The charging curves of a simple Li–O2 battery, the Li–O2 battery with LiI redox shuttle and the solar battery at a current density of (a) 0.016 mA cm−2 and (b) 0.032 mA cm−2. The LiI redox shuttle and photoelectrode significantly reduces the battery charging voltage. The solar battery performance of the first four cycles with a current density of 0.016 mA cm−2: (c) the charging curves and (d) the discharging curves. The charging curves for the first four cycles show a gradual voltage increasing, which is attributed to the decomposition of the N719 sensitizer under the strong oxidation environment. The tests are replicated for more than three times.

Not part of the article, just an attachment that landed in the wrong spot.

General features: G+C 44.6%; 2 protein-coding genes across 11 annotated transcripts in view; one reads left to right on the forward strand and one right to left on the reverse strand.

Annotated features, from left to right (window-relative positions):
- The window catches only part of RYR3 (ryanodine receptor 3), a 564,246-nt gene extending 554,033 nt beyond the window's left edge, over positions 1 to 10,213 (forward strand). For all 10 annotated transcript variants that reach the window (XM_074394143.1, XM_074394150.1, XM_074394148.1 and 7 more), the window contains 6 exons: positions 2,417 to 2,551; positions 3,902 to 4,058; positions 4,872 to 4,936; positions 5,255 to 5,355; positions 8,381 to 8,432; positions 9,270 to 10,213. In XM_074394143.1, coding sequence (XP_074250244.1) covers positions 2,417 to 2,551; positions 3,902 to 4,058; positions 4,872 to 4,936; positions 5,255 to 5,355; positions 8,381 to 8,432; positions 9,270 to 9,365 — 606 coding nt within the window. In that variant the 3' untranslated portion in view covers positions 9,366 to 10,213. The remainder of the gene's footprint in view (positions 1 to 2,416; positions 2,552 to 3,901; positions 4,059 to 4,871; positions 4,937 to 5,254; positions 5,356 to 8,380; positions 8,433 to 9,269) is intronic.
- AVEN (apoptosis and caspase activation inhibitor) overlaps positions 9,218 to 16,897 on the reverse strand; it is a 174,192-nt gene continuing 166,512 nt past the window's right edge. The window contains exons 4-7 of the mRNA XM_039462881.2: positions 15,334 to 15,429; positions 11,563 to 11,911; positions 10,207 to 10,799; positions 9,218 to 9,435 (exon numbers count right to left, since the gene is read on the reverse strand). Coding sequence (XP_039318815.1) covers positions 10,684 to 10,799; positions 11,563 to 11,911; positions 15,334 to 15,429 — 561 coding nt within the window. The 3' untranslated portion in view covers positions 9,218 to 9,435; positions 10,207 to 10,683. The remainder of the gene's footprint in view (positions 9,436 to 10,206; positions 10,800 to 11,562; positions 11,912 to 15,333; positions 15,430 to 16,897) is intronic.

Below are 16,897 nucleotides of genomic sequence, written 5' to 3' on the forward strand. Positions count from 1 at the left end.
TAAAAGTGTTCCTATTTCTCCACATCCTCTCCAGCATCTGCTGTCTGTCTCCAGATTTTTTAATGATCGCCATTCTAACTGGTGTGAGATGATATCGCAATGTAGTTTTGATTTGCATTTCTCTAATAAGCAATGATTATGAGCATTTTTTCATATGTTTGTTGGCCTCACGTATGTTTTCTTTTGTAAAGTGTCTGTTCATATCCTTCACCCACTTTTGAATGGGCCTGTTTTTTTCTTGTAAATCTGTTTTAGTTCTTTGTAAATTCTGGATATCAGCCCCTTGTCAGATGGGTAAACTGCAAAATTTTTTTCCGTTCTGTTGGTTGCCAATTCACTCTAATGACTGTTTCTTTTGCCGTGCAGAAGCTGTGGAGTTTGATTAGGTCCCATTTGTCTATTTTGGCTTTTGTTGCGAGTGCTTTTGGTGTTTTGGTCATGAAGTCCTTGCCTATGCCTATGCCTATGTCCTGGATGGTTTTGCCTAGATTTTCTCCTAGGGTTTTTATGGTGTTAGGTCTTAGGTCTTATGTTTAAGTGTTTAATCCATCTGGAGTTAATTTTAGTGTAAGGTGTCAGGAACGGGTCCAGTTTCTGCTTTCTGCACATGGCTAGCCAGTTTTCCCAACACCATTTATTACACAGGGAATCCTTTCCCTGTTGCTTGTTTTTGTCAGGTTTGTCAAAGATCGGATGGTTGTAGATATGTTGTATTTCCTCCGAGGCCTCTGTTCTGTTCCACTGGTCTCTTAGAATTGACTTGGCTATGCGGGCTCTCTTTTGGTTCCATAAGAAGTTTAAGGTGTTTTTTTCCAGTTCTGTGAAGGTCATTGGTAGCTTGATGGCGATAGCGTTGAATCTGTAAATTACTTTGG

To evaluate the coulombic efficiency of this photoassisted charging process, the amount of Li2O2 on the oxygen electrode before and after the charging process was quantified. It is based on the fast and quantitative reaction: [TiO]2+SO42−+Li2O2+2H+→[TiO2]2+SO42−+2Li++H2O (ref. 30). The formed [TiO2]SO4 complex has a characteristic absorption peak at 405 nm. Therefore, the amount of Li2O2 involved in the reaction can be calculated based on the absorbance data. Experimentally, before the photoassisted charging process, 1.76 μmol Li2O2 was deposited on the oxygen electrode by a previous discharging process. After a charging process with 3.60 μmol electrons passing through, no detectable Li2O2 was left (Supplementary Fig. 7). The molar ratio of the oxidized Li2O2 to the electrons passed through is 1:2.05, matching well with the theoretical 1:2 mol ratio (Li2O2: e). This result, together with the Raman spectra (Supplementary Fig. 8), proves that the Li2O2 has been efficiently oxidized by the I3 that generated on the photoelectrode.